Filed under:   by Xrlq @ 7:35 am

Rumor has it that John McCain has whittled his list of potential running-mates down to three. If the rumors are correct (or more precisely, if the inferences are correct that McCain’s inviting these three to choose a running mate between them), then we have two reasons to rejoice:

  1. Bobby Jindal is among them.
  2. Mike (P)huckabee isn’t.

May 21, 2008

I Did Not Know That

Filed under:   by Xrlq @ 6:37 pm

One blogger I did not meet at the convention but did learn about from others there is Papa Delta Bravo, whose blog will soon be joining my blogroll. Check it out.

May 19, 2008

A Modest Proposal

Filed under:   by Xrlq @ 6:13 am

All ballots should give voters the option of either voting for their favorite candidate or against their least-favorite. Every vote against a candidate cancels out one vote for that candidate. If no candidate garners a majority of the net positive votes, a run-off will be held among the candidates who ended up with positive vote totals.


May 18, 2008

NRA Convention Post-Mortem

Filed under:   by Xrlq @ 11:40 pm

I didn’t blog much about the convention while it was in practice, but the reason is I was too busy hanging with a lot of really cool people. It was good to see Uncle and David Kopel again, and to meet Bitter Bitch, Sebastian, Robb Allen, Joe Huffman, Kevin Baker, Mike W., Thirdpower, the Rustmeister, the Squeakmeistermistress, TD, Caleb, Murdoc, Sailor Curt, Tam (whom some evil NRA staff member attempted to turn into a witch), U.S. Citizen, Michael Bane, David Hardy, David Young, Alan Gottlieb, ParatrooperJJ and some others whose names escape me at the moment. If you are among them, please identify yourself in the comments and I’ll add you to the list with my apologies.

I suck with a camera, so if you’re hoping for good gun pr0n you’ll need to follow the above links, but from my perspective, here are the high/lowlights of the conventions:

  • No good deed goes unpunished. Bitter Bitch, to whom we all owe a colossal debt of gratitude for organizing the event and convincing so many gunbloggers to come in the first place, broke her foot before the convention even began.
  • Chris Cox added insult to said injury by publicly threatening to deprive Ms. Bitch of her constitutional right to a secret ballot and “show the country how Bitter votes.”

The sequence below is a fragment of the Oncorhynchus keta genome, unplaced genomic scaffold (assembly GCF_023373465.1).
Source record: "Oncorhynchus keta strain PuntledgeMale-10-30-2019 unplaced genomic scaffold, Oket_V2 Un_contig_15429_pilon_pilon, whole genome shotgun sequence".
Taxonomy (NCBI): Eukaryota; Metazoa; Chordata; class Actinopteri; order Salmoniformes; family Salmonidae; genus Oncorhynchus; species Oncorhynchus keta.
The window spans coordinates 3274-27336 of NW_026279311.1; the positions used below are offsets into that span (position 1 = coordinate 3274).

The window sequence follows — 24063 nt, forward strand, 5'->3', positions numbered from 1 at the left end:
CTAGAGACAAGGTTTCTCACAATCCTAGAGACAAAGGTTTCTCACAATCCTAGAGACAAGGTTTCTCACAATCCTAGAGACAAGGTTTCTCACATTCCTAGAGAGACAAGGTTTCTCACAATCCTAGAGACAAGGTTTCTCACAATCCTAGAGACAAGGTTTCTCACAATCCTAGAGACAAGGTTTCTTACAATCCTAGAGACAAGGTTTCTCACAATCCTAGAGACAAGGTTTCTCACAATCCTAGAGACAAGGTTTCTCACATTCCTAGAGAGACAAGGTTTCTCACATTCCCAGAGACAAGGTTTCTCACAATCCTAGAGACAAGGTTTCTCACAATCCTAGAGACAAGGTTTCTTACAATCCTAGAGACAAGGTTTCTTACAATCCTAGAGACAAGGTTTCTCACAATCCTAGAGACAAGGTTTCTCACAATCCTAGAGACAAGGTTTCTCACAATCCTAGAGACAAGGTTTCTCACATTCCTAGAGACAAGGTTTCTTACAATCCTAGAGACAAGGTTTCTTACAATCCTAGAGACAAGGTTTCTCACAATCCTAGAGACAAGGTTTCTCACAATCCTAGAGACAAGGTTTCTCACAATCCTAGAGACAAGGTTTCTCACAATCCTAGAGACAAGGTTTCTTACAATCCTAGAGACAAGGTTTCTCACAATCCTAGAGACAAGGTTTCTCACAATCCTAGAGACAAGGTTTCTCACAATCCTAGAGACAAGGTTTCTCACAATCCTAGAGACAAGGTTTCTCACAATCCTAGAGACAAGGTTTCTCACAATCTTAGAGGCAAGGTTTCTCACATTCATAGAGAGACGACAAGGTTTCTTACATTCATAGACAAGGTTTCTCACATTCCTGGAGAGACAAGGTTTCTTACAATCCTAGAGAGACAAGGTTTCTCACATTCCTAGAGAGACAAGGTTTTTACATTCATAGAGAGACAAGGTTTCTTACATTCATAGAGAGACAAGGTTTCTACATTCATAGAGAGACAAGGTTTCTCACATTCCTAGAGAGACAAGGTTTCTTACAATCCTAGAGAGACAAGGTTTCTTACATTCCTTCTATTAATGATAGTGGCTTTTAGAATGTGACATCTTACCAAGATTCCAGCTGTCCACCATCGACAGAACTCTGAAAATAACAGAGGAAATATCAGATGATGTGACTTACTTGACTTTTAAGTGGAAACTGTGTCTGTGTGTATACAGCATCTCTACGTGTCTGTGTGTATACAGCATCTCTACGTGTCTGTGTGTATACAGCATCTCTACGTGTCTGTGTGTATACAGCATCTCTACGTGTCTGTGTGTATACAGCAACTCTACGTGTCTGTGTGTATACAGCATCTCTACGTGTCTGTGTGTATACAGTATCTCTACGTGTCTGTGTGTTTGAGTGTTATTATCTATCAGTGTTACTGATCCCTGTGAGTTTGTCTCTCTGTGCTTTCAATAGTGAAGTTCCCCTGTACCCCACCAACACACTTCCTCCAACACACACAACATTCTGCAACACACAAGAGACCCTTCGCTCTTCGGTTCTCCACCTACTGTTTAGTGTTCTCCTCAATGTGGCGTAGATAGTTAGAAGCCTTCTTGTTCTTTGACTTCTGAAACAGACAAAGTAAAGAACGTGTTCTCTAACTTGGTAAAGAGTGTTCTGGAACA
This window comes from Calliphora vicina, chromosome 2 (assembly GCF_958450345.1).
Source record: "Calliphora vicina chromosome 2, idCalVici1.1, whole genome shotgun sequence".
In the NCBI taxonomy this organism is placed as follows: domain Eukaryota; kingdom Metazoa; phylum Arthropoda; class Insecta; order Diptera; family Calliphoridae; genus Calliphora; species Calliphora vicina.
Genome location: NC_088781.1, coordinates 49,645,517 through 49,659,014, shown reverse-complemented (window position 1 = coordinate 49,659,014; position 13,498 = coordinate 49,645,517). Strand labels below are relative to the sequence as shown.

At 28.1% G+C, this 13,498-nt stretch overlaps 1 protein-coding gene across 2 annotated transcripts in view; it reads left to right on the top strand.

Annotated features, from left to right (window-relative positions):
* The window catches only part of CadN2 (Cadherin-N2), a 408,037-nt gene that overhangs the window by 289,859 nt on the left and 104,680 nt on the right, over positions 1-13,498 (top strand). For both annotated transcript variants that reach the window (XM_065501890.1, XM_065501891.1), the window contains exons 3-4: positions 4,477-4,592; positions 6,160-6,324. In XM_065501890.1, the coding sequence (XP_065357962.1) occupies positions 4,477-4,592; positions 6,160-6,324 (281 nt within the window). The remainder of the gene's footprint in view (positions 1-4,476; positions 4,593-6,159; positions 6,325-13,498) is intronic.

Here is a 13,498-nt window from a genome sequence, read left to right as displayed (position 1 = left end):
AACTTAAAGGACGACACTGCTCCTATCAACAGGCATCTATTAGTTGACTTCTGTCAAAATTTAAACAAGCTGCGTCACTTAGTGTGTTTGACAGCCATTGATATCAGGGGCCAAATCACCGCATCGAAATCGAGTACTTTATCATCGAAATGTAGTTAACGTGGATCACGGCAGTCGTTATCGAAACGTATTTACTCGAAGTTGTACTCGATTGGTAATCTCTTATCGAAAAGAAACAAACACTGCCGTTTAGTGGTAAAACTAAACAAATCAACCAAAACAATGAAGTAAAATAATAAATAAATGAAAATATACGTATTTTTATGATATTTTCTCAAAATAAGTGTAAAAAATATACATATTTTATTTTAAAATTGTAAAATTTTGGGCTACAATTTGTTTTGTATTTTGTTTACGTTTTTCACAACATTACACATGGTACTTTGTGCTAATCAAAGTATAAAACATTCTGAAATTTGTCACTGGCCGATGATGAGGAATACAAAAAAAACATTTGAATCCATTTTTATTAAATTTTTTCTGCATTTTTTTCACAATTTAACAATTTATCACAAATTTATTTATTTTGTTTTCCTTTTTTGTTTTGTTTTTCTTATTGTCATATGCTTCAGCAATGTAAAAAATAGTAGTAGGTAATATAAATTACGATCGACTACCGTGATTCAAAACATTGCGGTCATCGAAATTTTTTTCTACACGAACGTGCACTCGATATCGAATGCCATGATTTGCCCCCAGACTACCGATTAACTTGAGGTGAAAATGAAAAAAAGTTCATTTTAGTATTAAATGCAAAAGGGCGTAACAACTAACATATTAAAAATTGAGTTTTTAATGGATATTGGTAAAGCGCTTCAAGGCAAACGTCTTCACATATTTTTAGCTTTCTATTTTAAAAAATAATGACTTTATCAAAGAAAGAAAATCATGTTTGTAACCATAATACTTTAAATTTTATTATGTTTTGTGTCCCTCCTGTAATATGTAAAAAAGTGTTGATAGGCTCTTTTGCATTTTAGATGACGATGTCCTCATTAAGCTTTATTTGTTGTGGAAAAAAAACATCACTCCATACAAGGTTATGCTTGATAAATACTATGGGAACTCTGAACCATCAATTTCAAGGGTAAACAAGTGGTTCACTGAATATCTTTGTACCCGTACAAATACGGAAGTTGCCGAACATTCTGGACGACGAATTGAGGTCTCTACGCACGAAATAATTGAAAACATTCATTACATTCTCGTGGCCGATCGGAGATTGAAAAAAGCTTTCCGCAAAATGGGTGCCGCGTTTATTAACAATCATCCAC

• On Friday, if I hadn’t been such a dumbass and had paid closer attention to Bitter’s posts, I’d have known that I qualified for a media credential, which I would need to attend McCain’s speech. I’d have also known about the firearms law seminar, which I would have preregistered for and attended. Woulda, coulda shoulda.
  • On Friday night, I finally did pull my head out of my butt and join up with the bloggers in time for us all to briefly leave the South for dinner and drinks in the Midwest. That was kinda cool, conceptually speaking, but cooler still was having the tab for the drinks picked up by Michael Bane. Thanks, Michael! I love ya man!
  • After dinner, we returned to the South and had Jack and Coke, Jack and Dr. Pepper, Vodka and Coke, and whatever other alcoholic crap we could mix with whatever other fizzy bubbly stuff was on hand. US Citizen got thoroughly plastered. Uncle got mildly inebriated, which is saying a lot given that it takes a lot of alcohol to affect him much at all. Either that, or a small amount of alcohol turns him into a wise-ass, which distinguishes his drunk personality from its sober counterpart … how, exactly?
  • During that session, either before or after he converted from a sober wise-ass to a moderately inebriated one, Uncle advised us that his teeth are like a bunch of little vaginas.